1) Cirlot, J. E. A Dictionary of Symbols. Philosophical Library: New York, 1971.
Copyright © Andy Drymalski, Ed.D. Excerpts may be used provided full and clear credit is given author with link to original article.
How do you feed the Self? How do you give it attention and respect?
You feed the Self and give it attention when you try to understand your dreams; learn from them; contemplate their images. You feed the Self when you explore the synchronicities in your life, look at the things that happen to you symbolically, as having a meaning and guidance for your life path. You feed the Self when you acknowledge the reality of the unconscious and make an effort to know it better, such as by reflecting on why you are attracted to certain things, ideas, or people. You feed the Self When you reflect on the ways you project aspects of your own personality on other people, for better and for worse. All of these things involve an inward turning–contemplation, reflection–to know yourself better and to hear that “small voice within.” Journaling, spontaneous painting, drawing, writing, dancing, or singing are all also ways to connect with your deeper self, creativity, feelings and emotions. You show the Self respect when you turn to it as your teacher and as wiser than you, which it always is.
Thanks for sharing this interesting story and the symbolism of girl feeding crows. Are you positive that the girls name is Darby? It sounds like it is the same story that BBC reports here, on a girl named Gabi:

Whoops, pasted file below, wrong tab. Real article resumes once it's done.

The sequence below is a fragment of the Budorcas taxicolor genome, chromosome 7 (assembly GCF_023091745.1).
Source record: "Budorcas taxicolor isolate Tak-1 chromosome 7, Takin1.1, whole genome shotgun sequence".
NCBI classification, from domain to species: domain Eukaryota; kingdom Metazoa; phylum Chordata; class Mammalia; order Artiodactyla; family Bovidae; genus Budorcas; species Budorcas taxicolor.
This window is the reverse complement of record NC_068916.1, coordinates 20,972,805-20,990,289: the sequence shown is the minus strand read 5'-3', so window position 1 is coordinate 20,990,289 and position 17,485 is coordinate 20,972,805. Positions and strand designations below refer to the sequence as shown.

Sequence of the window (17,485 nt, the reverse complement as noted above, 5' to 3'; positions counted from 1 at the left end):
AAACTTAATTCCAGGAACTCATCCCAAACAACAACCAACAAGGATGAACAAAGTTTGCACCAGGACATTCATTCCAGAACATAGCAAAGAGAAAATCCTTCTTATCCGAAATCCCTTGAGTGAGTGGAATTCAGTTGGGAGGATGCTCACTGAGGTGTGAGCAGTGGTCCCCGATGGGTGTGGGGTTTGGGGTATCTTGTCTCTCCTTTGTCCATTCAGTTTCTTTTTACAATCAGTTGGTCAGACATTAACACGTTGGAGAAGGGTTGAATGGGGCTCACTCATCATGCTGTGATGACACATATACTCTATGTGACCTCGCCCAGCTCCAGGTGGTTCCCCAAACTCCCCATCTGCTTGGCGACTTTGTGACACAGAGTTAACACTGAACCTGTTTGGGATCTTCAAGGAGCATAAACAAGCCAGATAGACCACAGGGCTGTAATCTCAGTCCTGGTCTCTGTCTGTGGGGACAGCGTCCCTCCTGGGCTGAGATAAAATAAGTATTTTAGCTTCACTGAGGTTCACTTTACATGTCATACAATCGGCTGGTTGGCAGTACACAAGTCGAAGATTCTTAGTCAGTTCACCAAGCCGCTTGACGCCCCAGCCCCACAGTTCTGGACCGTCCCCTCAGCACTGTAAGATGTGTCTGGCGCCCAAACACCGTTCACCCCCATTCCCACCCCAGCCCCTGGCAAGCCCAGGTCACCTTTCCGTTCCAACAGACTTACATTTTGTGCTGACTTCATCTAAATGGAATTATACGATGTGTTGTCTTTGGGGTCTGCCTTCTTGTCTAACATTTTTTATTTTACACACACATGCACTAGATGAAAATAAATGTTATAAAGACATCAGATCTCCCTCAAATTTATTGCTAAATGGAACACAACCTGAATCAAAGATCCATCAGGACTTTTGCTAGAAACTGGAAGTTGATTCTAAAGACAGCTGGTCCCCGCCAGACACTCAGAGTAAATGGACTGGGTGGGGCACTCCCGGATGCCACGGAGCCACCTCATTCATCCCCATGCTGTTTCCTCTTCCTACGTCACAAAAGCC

It’s also interesting that in the Hebrew tradition, the prophet Elijah was fed by Ravens. The transfiguration would also link this to the Christian Epoch, and John the Baptist was a wildman much like Elijah, eating locusts, honey, and girded with a camel’s cloth…
I Kings 17 [KJV]
4 And it shall be, that thou shalt drink of the brook; and I have commanded the ravens to feed thee there.
5 So he went and did according unto the word of the LORD: for he went and dwelt by the brook Cherith, that is before Jordan.
6 And the ravens brought him bread and flesh in the morning, and bread and flesh in the evening; and he drank of the brook.
7 And it came to pass after a while, that the brook dried up, because there had been no rain in the land.
Naturally, Ravens and Crows are very similar birds with similar symbolism. So it looks like there is something rather deep with them in connection to food/ nourishment. I just read about the “particles of light” last week in the book “Forbidden Faith,” in the chapter on the Manichean religion. It fascinates me that Augustine of Hippo was a Manichean before converting to Christianity. I am not sure I agree with the Gnostic’s view of matter… it seems that Augustine borrowed the asceticism of the Manicheans and made it a pillar in the Christian epoch as well. These attitudes of matter and sex seem closely related and it is hard for me to not imagine that it is all rooted in their own personal sexual frustrations. Nourishment and food, after all, despite all their symbolic meaning, is squarely rooted in the world of matter and of biological growth and sustenance. And what to make of the connection of sex and food in the story of the Woman and the Serpent in the Garden of Eden?
Do you know if the symbolism of Crows/Ravens is employed much in the Gnostic legacy? Is it their color of black that makes the linkage? Why does Cirlot reference the demiurge?
Thanks for the new link to the video. I guess I misheard the name of the little girl as Darby. Gabi is correct. Thanks for the information and your helpful amplifications on the symbolism of crows gleaned from the bible!